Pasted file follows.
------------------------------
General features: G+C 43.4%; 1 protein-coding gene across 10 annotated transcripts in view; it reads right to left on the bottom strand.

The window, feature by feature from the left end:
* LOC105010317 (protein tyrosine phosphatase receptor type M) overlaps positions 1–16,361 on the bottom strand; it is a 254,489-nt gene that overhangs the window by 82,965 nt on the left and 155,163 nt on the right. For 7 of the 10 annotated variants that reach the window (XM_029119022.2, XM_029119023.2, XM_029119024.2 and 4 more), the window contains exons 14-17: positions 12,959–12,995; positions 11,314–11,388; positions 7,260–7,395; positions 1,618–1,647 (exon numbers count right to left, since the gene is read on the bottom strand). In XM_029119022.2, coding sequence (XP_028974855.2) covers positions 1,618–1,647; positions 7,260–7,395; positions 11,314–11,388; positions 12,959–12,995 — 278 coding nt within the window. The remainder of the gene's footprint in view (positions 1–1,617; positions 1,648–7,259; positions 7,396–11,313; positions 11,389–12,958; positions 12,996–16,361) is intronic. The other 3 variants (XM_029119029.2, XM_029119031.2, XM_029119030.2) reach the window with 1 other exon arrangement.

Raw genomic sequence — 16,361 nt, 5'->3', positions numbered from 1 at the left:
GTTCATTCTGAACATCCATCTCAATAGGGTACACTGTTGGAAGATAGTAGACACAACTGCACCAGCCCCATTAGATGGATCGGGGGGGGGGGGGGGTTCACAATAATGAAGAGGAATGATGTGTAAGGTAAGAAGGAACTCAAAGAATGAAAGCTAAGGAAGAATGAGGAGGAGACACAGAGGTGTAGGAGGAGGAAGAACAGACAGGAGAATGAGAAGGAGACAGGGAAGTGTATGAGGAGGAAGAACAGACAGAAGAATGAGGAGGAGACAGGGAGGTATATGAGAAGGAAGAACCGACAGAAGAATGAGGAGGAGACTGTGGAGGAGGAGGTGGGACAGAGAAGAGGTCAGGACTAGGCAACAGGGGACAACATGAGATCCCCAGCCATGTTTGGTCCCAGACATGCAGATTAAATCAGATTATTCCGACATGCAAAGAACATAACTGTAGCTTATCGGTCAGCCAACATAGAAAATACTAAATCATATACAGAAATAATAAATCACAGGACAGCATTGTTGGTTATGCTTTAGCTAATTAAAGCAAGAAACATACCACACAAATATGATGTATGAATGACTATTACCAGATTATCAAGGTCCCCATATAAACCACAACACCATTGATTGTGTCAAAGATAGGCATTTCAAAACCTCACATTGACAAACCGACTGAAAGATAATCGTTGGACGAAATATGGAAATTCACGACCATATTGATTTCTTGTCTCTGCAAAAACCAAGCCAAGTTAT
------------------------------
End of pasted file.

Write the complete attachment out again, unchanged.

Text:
General features: G+C 43.4%; 1 protein-coding gene across 10 annotated transcripts in view; it reads right to left on the bottom strand.

The window, feature by feature from the left end:
* LOC105010317 (protein tyrosine phosphatase receptor type M) overlaps positions 1–16,361 on the bottom strand; it is a 254,489-nt gene that overhangs the window by 82,965 nt on the left and 155,163 nt on the right. For 7 of the 10 annotated variants that reach the window (XM_029119022.2, XM_029119023.2, XM_029119024.2 and 4 more), the window contains exons 14-17: positions 12,959–12,995; positions 11,314–11,388; positions 7,260–7,395; positions 1,618–1,647 (exon numbers count right to left, since the gene is read on the bottom strand). In XM_029119022.2, coding sequence (XP_028974855.2) covers positions 1,618–1,647; positions 7,260–7,395; positions 11,314–11,388; positions 12,959–12,995 — 278 coding nt within the window. The remainder of the gene's footprint in view (positions 1–1,617; positions 1,648–7,259; positions 7,396–11,313; positions 11,389–12,958; positions 12,996–16,361) is intronic. The other 3 variants (XM_029119029.2, XM_029119031.2, XM_029119030.2) reach the window with 1 other exon arrangement.

Raw genomic sequence — 16,361 nt, 5'->3', positions numbered from 1 at the left:
GTTCATTCTGAACATCCATCTCAATAGGGTACACTGTTGGAAGATAGTAGACACAACTGCACCAGCCCCATTAGATGGATCGGGGGGGGGGGGGGGTTCACAATAATGAAGAGGAATGATGTGTAAGGTAAGAAGGAACTCAAAGAATGAAAGCTAAGGAAGAATGAGGAGGAGACACAGAGGTGTAGGAGGAGGAAGAACAGACAGGAGAATGAGAAGGAGACAGGGAAGTGTATGAGGAGGAAGAACAGACAGAAGAATGAGGAGGAGACAGGGAGGTATATGAGAAGGAAGAACCGACAGAAGAATGAGGAGGAGACTGTGGAGGAGGAGGTGGGACAGAGAAGAGGTCAGGACTAGGCAACAGGGGACAACATGAGATCCCCAGCCATGTTTGGTCCCAGACATGCAGATTAAATCAGATTATTCCGACATGCAAAGAACATAACTGTAGCTTATCGGTCAGCCAACATAGAAAATACTAAATCATATACAGAAATAATAAATCACAGGACAGCATTGTTGGTTATGCTTTAGCTAATTAAAGCAAGAAACATACCACACAAATATGATGTATGAATGACTATTACCAGATTATCAAGGTCCCCATATAAACCACAACACCATTGATTGTGTCAAAGATAGGCATTTCAAAACCTCACATTGACAAACCGACTGAAAGATAATCGTTGGACGAAATATGGAAATTCACGACCATATTGATTTCTTGTCTCTGCAAAAACCAAGCCAAGTTAT